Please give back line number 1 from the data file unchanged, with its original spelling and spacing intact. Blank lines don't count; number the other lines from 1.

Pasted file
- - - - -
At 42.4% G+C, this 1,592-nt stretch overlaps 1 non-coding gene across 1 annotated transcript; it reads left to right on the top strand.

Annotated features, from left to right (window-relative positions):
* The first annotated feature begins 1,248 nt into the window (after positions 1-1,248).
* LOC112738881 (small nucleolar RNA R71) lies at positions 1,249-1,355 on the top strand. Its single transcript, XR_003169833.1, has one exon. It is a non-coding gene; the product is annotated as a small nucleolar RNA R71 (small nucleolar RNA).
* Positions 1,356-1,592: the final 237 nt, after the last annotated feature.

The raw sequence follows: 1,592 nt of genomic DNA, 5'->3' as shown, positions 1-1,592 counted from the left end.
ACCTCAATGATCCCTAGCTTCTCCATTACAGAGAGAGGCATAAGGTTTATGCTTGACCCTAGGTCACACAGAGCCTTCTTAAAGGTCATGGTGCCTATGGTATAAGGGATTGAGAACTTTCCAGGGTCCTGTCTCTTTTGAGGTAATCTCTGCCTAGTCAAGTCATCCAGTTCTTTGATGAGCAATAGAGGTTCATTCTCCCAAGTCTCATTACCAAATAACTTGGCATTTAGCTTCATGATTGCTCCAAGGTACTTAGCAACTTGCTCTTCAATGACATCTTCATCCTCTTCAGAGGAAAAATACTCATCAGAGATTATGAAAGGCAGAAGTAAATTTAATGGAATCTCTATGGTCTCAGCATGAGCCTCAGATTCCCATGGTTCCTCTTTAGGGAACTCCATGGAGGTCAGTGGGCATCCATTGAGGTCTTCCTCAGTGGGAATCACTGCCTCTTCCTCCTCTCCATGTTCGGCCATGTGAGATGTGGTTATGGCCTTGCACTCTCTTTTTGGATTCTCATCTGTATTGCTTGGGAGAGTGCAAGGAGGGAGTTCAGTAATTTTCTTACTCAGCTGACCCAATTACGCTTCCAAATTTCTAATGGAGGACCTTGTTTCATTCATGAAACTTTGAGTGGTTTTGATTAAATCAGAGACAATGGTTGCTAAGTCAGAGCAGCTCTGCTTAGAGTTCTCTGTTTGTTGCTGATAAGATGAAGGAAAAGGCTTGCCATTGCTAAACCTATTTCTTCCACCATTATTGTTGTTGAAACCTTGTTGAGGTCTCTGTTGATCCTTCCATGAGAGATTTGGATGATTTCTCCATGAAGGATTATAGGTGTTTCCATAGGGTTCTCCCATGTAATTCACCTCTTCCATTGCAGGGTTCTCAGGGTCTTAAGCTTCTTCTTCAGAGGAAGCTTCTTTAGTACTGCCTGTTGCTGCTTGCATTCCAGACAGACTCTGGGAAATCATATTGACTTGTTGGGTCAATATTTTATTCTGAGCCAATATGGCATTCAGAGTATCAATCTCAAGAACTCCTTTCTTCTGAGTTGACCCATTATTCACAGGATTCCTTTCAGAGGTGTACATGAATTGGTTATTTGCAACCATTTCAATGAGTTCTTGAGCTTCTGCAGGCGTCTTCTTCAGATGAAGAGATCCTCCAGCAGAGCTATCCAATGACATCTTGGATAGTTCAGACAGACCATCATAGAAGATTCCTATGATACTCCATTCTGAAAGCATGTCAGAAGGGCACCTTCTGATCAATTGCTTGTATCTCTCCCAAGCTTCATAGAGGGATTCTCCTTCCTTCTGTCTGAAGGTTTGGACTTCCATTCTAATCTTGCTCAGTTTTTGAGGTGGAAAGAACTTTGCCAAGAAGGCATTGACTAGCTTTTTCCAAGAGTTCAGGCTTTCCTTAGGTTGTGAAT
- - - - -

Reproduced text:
At 42.4% G+C, this 1,592-nt stretch overlaps 1 non-coding gene across 1 annotated transcript; it reads left to right on the top strand.